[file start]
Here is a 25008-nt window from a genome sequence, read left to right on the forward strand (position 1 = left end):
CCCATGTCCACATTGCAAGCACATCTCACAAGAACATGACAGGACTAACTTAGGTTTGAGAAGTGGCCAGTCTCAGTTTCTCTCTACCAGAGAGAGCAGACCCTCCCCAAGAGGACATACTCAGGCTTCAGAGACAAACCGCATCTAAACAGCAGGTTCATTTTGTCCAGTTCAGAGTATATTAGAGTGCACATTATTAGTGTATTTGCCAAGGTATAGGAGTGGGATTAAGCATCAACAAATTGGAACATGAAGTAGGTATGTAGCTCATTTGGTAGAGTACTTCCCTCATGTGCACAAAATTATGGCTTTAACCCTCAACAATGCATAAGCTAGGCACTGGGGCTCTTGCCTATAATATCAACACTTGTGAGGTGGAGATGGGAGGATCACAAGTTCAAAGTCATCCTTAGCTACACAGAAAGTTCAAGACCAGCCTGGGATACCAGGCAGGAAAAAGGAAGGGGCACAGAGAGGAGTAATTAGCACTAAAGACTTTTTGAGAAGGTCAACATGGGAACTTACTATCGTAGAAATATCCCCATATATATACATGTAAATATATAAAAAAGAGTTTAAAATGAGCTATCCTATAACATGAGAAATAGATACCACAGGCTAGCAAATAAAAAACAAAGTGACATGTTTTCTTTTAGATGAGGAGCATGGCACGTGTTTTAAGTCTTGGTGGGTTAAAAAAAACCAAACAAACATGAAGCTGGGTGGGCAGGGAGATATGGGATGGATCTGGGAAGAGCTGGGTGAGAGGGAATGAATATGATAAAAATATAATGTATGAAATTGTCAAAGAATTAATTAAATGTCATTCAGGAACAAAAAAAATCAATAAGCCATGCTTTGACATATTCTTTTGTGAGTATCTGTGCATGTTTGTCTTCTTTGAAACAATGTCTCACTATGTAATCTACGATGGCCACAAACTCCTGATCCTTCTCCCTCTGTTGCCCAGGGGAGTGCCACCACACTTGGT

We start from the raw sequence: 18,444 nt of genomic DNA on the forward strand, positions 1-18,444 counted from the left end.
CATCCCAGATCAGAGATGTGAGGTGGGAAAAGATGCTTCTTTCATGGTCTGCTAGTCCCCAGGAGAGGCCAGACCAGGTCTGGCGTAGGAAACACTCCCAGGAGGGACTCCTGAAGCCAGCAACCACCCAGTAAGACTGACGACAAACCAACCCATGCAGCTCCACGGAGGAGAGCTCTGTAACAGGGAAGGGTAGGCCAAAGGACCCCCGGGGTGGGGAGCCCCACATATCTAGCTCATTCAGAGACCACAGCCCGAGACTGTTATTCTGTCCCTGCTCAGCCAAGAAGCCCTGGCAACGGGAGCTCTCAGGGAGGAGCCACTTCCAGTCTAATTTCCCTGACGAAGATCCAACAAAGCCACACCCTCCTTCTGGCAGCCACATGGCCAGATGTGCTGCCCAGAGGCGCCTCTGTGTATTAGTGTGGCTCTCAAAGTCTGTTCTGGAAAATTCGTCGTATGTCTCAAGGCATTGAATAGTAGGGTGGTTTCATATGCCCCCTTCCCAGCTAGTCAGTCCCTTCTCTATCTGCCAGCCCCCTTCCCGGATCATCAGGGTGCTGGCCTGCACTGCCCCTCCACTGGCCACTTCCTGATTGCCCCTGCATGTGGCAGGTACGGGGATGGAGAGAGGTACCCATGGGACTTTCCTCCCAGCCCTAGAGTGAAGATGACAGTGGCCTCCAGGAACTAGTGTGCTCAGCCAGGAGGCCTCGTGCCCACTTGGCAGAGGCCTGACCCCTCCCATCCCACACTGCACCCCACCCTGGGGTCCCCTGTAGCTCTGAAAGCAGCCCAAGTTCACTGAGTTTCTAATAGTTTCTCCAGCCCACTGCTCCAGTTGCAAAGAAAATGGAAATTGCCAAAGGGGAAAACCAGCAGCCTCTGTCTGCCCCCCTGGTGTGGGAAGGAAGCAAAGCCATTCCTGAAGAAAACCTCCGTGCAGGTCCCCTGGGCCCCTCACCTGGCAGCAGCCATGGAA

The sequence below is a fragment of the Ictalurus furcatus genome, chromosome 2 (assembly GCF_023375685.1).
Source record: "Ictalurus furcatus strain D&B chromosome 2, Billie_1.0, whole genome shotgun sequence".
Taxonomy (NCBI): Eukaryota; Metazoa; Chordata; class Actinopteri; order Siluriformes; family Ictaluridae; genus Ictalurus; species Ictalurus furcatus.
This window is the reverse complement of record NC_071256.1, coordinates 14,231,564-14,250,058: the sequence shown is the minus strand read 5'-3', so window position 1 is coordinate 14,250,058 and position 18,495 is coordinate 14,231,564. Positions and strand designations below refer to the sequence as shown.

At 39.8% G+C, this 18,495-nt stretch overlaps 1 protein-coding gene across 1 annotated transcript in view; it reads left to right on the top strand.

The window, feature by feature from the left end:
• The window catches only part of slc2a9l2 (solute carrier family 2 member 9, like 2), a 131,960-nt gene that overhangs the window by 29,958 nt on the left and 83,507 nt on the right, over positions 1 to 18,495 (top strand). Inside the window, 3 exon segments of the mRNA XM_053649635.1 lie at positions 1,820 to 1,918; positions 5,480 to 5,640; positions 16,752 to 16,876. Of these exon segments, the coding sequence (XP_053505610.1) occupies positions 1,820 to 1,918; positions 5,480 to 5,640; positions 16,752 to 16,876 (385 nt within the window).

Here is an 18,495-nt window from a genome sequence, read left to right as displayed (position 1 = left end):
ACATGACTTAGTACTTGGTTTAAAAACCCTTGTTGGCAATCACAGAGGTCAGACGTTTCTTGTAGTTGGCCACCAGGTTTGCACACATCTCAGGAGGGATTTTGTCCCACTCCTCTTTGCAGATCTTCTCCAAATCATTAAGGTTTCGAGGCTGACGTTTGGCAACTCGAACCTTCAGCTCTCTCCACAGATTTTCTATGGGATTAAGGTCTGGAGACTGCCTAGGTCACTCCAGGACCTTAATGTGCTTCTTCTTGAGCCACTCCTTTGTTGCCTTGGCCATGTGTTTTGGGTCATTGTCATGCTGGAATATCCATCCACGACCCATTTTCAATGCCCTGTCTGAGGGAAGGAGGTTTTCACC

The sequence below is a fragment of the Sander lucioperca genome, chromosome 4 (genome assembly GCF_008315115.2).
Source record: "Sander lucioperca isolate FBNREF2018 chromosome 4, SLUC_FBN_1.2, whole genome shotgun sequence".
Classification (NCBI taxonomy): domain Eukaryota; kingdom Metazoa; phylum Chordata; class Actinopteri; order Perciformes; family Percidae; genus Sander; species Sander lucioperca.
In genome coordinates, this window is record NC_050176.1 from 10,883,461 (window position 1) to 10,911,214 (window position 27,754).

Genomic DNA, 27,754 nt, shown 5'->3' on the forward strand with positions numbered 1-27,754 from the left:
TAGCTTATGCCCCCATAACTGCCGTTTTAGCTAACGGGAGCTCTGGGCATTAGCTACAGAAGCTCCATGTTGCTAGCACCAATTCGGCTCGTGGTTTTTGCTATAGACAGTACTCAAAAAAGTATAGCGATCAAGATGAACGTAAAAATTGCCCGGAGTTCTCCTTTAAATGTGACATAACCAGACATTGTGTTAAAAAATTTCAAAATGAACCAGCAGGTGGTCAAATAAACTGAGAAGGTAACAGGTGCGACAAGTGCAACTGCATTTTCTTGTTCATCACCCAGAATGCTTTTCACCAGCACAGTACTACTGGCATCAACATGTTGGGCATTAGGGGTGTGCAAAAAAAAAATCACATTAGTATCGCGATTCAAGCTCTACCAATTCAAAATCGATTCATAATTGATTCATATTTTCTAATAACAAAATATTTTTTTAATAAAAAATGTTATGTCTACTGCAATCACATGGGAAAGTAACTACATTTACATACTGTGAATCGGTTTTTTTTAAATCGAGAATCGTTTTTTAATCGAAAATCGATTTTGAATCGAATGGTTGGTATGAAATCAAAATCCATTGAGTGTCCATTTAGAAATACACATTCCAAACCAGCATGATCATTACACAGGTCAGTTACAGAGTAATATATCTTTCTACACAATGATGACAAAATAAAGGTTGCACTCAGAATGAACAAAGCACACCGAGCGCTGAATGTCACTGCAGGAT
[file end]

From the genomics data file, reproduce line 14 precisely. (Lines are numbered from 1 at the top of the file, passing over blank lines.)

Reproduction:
The sequence below is a fragment of the Sander lucioperca genome, chromosome 4 (genome assembly GCF_008315115.2).